This sum is easily seen to be the line integral along the polygonal arc joining $z_1$ to $z_n$ via $z_2, z_3, \ldots ,$ of the piecewise constant function whose value is $f(z_i)$ on the arc joining $z_i$ to $z_{i+1}$.

If we can form the limit in any reasonable sense, we will get a line integral of $f(z) dz$ along the curve which is the limit of these polygonal arcs as $n \to \infty$.

In particular, the limit we get will depend not just on the end points $a$ and $b$, but (at least a priori) on the particular path that arises as the limit of these polygonal arcs.

Seeing this, we now see that to define the integral $\int_a^b f(z) dz$, we should choose a path joining $a$ to $b$, and choose the $z_i$ to lie along this path. The resulting integral will depend on this choice of path a priori.

What we are seeing is that although passing from the real to the complex numbers involves passing from a one-dimensional to a two-dimensional situation, taking an integral of $f(z) dz$ still involves choosing a finite sequence of points and then passing to the limit. In the real case, these points fill out an interval (in the limit), while in the complex case they will fill out a curve.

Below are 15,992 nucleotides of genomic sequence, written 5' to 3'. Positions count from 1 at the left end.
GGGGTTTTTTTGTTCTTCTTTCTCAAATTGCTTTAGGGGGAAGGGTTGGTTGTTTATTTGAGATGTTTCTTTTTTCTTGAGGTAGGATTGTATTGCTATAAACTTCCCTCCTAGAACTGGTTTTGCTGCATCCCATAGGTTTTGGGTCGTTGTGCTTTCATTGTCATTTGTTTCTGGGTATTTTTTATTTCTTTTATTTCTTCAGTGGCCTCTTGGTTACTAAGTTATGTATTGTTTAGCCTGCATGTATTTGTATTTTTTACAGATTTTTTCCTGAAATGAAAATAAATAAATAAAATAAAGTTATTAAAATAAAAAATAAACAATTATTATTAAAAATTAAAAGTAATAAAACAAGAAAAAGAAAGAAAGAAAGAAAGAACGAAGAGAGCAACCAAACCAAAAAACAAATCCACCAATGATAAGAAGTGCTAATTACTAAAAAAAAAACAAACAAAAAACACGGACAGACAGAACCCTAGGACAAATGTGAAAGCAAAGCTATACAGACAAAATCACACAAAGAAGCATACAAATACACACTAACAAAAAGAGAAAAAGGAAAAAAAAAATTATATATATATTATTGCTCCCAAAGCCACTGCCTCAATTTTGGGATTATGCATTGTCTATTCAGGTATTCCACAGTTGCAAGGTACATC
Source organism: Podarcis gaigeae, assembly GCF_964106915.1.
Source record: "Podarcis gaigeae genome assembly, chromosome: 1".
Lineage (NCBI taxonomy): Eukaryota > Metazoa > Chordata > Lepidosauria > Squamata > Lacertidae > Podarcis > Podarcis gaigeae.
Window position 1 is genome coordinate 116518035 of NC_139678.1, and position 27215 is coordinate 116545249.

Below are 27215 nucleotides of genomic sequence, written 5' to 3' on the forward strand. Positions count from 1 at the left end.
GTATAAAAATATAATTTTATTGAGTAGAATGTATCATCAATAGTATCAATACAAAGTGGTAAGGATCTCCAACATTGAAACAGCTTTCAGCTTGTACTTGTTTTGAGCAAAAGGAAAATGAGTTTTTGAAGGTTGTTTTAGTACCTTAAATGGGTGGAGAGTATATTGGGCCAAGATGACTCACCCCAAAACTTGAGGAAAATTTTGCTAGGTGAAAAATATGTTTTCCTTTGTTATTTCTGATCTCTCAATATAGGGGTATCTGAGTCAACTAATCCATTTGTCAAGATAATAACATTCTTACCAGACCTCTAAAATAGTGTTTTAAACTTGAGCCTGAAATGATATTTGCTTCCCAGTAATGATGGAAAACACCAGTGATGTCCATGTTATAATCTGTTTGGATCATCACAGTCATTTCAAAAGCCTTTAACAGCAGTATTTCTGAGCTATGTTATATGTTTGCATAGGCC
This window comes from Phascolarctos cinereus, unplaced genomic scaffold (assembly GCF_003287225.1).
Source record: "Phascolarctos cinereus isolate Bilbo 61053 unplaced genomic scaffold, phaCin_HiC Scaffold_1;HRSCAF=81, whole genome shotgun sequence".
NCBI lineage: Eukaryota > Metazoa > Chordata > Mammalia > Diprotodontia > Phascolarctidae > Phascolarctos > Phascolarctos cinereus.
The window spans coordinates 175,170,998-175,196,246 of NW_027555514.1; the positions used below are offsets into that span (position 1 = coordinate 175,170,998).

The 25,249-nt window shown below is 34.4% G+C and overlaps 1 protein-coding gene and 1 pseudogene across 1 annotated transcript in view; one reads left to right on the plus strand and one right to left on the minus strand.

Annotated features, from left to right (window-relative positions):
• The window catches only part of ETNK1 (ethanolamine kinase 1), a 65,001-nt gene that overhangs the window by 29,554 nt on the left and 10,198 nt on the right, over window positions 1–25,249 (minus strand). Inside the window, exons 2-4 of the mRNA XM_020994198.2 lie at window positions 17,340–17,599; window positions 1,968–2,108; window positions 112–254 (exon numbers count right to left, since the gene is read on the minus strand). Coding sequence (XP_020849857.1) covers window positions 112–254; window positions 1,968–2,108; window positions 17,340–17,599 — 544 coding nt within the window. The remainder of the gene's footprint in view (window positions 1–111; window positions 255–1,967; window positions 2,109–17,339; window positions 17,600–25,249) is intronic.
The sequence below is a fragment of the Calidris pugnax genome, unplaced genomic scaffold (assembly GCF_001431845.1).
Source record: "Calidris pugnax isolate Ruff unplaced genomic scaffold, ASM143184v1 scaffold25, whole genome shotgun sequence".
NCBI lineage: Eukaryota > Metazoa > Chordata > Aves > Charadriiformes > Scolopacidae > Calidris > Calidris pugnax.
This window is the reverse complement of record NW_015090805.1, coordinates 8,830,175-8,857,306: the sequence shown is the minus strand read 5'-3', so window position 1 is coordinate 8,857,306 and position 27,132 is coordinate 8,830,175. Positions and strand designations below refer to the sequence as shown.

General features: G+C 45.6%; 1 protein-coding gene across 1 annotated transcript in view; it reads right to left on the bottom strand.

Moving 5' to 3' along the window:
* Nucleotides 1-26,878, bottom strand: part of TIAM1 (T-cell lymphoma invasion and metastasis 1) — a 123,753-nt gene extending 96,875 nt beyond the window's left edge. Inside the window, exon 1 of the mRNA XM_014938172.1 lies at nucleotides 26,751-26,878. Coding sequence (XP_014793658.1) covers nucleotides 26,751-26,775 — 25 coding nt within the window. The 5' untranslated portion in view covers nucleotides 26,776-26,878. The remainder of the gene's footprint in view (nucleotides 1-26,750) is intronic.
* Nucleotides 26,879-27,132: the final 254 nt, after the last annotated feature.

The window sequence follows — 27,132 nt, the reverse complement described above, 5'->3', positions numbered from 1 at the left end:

If you wanted to write an integral over an area in terms of complex variables, you would need to do integrals like $\int f(z) dzd\overline{z}$; this now involves adding up Riemann sums in which the terms involve products $\Delta z\Delta\overline{z}$ of a small change in $z$ and an independent small change in $\overline{z}$. One computes that this is the same as the integral $-2i\int f(z) dxdy$, which is a usual double integral in the plane.